Need advice on 3-series purchase

Hello,
I am considering buying a BMW 3 series for my next vehicle. I have never owned a 3 series, or any BMW vehicle, so I am doing a little bit of research before I decide exactly what model and production year I
would like to buy. I have a few questions I would like ask this forum to get me started.
1) What is the general opinion of the E36 series versus the E46 series? What are the pros and cons of each generation and overall which is considered better?
2) The E46 received a facelift for the 2002 model year. What is the general opinion of BMW enthusiasts, did the facelift improve the look of the vehicle or was the original E46 look considered better?
3) What are considered the best model years for the E46? (I am most interested in purchasing the sedan, or possibly the coupe, but definitely not interested in the convertible or wagon)
4) Are there any significant differences between the four engines installed in the E46 during it's production life (ie: old 2.5 l, 2.8 l, new 2.5 l, 3.0 l engines) as far as reliability and performance are concerned ? (Other then the fact that the larger engines have more power and torque).
Any advice would be most appreciated. If you can direct me to previous threads that discuss my above questions, I would appreciate that also.
-Jonathan
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On Dec 17, 2:08 pm, snipped-for-privacy@gmail.com wrote:

Engineering-wise they're both pretty much the same with eh E46 having some tweaks. The E46 generally has more creature comforts but is bigger. I prefer the E36 to drive.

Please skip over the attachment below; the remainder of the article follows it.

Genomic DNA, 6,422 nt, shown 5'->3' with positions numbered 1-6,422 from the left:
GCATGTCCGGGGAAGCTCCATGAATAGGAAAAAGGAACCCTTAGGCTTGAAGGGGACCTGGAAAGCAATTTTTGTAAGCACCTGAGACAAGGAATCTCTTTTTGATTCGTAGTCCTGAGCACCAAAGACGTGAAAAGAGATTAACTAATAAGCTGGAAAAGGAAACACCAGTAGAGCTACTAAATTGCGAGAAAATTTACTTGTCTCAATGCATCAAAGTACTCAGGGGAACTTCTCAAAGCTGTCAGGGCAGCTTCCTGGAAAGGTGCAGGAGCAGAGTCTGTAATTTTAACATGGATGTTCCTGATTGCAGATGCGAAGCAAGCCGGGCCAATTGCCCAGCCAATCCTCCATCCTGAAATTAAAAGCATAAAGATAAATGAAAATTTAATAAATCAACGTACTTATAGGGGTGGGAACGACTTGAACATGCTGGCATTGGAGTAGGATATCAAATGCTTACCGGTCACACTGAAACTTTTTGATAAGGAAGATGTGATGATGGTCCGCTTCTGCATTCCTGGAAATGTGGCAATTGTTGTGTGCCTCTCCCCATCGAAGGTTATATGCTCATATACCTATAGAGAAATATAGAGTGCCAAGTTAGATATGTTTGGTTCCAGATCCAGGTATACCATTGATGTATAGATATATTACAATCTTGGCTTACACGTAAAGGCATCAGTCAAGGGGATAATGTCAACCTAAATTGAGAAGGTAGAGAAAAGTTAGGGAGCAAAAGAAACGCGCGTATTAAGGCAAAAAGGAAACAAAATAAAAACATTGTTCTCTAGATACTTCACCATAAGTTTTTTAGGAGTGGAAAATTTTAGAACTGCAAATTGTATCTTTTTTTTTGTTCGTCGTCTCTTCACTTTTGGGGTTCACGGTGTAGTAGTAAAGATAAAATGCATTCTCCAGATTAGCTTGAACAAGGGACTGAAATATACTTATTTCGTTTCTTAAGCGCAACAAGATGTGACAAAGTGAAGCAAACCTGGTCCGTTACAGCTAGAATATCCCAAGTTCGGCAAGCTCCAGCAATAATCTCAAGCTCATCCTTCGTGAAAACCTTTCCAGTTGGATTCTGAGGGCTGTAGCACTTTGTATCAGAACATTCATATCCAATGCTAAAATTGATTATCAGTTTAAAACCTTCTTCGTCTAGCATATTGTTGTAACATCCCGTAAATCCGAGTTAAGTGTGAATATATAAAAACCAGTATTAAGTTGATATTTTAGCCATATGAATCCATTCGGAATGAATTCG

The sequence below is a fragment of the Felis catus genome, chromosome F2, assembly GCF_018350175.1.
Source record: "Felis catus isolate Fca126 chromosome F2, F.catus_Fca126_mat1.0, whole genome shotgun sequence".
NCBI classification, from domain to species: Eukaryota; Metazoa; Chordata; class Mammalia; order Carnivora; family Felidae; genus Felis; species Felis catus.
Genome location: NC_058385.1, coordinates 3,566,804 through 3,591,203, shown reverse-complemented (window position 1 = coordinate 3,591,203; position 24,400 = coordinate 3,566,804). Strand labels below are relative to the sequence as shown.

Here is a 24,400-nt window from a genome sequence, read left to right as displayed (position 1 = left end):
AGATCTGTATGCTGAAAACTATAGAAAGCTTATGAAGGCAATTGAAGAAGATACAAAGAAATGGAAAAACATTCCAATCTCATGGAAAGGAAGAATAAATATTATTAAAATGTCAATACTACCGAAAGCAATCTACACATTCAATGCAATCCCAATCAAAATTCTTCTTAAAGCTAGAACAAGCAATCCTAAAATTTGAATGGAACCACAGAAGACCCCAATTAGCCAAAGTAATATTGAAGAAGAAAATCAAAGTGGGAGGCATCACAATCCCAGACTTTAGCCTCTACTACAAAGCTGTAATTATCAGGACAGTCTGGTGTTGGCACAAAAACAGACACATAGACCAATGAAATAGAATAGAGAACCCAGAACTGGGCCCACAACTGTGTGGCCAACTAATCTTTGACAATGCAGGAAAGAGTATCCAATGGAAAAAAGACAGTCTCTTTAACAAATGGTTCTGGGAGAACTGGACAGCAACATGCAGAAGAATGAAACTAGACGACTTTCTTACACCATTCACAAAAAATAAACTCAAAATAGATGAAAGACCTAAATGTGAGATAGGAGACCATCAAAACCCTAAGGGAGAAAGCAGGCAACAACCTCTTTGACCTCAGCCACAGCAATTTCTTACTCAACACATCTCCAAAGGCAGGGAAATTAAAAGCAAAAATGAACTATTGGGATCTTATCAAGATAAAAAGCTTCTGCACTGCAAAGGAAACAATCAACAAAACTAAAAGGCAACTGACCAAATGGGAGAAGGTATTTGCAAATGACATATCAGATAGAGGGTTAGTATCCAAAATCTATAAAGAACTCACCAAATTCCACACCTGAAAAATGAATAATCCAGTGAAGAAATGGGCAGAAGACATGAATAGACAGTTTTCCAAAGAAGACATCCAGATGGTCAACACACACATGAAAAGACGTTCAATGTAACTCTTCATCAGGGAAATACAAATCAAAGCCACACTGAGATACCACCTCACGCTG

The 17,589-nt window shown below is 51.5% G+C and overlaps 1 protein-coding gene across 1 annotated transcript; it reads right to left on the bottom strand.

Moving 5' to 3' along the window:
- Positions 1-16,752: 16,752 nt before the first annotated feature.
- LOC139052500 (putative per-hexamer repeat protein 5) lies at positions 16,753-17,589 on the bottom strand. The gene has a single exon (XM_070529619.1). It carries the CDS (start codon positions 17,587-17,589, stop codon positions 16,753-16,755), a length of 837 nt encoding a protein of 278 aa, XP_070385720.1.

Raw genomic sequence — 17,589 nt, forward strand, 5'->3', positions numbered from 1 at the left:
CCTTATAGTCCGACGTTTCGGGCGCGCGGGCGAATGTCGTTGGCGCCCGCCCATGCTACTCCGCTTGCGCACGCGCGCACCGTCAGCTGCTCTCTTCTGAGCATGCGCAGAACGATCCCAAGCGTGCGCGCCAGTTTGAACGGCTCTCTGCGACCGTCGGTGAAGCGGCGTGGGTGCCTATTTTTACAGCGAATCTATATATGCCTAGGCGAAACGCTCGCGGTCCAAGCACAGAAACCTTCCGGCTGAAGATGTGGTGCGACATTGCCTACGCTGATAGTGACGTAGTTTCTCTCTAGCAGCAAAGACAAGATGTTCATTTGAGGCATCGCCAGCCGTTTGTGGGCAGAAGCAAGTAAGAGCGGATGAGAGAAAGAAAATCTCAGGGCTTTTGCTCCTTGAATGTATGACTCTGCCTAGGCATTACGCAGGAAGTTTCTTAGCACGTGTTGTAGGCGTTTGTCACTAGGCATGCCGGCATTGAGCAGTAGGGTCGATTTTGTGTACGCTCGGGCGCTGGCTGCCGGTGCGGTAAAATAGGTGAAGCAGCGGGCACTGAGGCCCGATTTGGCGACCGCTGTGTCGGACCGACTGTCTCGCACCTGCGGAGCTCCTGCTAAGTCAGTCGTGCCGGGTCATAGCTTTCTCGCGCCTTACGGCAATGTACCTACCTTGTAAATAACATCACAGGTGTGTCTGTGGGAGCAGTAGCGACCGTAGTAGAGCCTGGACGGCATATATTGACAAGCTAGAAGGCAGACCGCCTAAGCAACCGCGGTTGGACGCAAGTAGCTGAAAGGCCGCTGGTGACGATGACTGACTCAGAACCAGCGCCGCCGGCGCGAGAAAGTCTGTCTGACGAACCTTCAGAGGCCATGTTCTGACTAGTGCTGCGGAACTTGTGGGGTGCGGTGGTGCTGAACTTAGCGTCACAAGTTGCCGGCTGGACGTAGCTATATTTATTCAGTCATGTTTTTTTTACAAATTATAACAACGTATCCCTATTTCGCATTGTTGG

It's up to you. Enthusiasts tend not to liek the newer styling.

To my knowledge there's no "bad" year but in general people say stay away from the early ones.

No
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snipped-for-privacy@gmail.com wrote:

Owned both. E46 is far superior in build quality - the fit and finish especially on the interior is a quantum leap better than the E36. Pro for the E36 - it's cheaper (and breaks more) Con for the E46 - it costs more.

Beauty and the eye of the beholder. I don't think we can answer this for you. Most people will state their preference is for whatever they own at the time.

They are all good. Later ones tend to have more content (comfort features). Of course you also will pay more for later model years.

No. There were no bad engines.

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snipped-for-privacy@gmail.com wrote:

[snip - snip]
I just bought my first BMW back at the end of May, first foreign as well. It is a 2000 323I 4-door (E46 I believe) and had 117,000 US miles. Now it has 130k miles on it. I get 29Mpg.
I love the car, I believe it has the 2.5L. It does not use oil, according to the dealer records they did all oil services at the dealer but exceeded the 15k a thousand or so.